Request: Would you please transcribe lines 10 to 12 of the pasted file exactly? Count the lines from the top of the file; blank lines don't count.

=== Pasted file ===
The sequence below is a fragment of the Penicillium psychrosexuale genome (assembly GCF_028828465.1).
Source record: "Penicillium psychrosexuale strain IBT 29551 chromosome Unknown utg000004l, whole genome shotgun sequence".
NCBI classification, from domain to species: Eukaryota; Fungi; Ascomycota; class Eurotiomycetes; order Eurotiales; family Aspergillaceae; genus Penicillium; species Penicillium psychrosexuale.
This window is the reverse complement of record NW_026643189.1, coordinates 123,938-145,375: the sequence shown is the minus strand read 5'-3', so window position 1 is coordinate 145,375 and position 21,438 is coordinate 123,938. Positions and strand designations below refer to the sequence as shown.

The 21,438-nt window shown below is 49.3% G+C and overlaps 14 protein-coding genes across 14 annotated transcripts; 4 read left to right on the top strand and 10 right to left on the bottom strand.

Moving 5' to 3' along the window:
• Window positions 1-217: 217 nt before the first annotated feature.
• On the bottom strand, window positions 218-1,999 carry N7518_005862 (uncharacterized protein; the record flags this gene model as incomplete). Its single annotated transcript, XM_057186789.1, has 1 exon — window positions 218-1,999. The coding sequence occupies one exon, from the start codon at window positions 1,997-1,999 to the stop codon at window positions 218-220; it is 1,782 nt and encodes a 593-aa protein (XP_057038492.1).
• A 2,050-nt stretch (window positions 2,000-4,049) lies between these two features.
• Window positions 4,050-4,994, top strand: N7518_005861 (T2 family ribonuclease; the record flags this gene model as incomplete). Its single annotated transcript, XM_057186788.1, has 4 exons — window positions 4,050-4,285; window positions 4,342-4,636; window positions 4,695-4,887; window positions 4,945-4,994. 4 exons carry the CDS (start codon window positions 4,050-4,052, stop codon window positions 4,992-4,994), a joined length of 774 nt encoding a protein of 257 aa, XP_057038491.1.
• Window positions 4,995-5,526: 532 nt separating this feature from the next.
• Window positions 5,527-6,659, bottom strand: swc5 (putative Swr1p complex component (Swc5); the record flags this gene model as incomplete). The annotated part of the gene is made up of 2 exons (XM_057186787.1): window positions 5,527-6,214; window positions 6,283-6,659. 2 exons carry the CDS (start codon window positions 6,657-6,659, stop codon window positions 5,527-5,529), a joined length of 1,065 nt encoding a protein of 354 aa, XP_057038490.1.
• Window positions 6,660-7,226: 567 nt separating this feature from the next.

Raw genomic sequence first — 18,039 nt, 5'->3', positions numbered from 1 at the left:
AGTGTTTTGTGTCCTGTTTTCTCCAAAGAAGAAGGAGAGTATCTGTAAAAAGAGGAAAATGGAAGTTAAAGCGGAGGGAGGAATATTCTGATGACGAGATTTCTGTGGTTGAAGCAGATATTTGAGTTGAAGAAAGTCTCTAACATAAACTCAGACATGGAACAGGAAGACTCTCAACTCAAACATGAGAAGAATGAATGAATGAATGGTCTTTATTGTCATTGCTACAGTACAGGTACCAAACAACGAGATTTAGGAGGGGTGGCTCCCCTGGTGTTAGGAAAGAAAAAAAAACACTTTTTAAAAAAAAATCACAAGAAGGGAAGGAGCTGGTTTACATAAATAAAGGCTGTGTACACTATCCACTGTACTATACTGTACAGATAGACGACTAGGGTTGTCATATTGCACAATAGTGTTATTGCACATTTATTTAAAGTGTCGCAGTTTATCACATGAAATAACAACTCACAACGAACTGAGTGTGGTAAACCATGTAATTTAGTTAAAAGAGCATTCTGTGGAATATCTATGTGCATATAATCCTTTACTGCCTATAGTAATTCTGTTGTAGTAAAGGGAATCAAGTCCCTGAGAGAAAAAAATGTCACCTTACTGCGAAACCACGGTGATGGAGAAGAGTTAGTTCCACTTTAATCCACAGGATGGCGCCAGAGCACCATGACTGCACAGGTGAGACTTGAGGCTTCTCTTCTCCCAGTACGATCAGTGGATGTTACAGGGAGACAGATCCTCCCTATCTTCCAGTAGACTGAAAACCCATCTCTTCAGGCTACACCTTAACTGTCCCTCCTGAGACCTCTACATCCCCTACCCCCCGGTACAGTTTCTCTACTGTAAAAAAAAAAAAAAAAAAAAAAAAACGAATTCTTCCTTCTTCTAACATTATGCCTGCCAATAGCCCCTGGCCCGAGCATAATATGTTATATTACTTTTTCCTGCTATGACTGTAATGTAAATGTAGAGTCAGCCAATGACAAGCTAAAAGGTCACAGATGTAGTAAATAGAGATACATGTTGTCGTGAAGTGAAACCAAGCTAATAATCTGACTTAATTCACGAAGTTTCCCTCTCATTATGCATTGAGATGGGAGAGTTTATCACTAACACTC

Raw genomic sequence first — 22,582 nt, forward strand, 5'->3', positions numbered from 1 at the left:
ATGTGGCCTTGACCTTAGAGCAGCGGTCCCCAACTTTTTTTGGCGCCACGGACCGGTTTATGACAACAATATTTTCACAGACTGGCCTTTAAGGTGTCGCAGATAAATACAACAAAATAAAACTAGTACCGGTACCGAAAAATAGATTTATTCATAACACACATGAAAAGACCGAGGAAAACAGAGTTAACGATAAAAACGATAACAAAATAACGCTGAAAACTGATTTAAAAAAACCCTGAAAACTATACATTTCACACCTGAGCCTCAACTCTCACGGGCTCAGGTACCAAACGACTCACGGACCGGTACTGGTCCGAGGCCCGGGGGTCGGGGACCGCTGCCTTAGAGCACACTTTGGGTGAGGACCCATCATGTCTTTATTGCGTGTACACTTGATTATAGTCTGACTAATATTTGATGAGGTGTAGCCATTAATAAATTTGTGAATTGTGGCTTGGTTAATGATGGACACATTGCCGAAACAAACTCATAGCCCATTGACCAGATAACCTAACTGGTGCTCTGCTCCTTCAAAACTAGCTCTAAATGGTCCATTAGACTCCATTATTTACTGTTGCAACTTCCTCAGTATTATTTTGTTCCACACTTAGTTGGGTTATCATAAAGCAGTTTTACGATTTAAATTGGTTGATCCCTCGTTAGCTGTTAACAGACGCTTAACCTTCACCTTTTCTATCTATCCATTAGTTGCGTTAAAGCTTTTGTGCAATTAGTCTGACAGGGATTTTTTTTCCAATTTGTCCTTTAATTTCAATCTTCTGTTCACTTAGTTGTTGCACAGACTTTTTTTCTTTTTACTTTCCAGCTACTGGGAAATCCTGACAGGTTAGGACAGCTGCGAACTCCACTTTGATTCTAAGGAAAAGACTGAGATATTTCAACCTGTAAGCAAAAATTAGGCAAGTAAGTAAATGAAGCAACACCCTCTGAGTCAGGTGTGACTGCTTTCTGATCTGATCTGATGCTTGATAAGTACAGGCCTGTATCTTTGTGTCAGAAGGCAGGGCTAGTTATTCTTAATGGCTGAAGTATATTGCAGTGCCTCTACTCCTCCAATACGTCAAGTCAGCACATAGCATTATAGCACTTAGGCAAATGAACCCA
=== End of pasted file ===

• Window positions 4,050-4,994, top strand: N7518_005861 (T2 family ribonuclease; the record flags this gene model as incomplete). Its single annotated transcript, XM_057186788.1, has 4 exons — window positions 4,050-4,285; window positions 4,342-4,636; window positions 4,695-4,887; window positions 4,945-4,994. 4 exons carry the CDS (start codon window positions 4,050-4,052, stop codon window positions 4,992-4,994), a joined length of 774 nt encoding a protein of 257 aa, XP_057038491.1.
• Window positions 4,995-5,526: 532 nt separating this feature from the next.
• Window positions 5,527-6,659, bottom strand: swc5 (putative Swr1p complex component (Swc5); the record flags this gene model as incomplete). The annotated part of the gene is made up of 2 exons (XM_057186787.1): window positions 5,527-6,214; window positions 6,283-6,659. 2 exons carry the CDS (start codon window positions 6,657-6,659, stop codon window positions 5,527-5,529), a joined length of 1,065 nt encoding a protein of 354 aa, XP_057038490.1.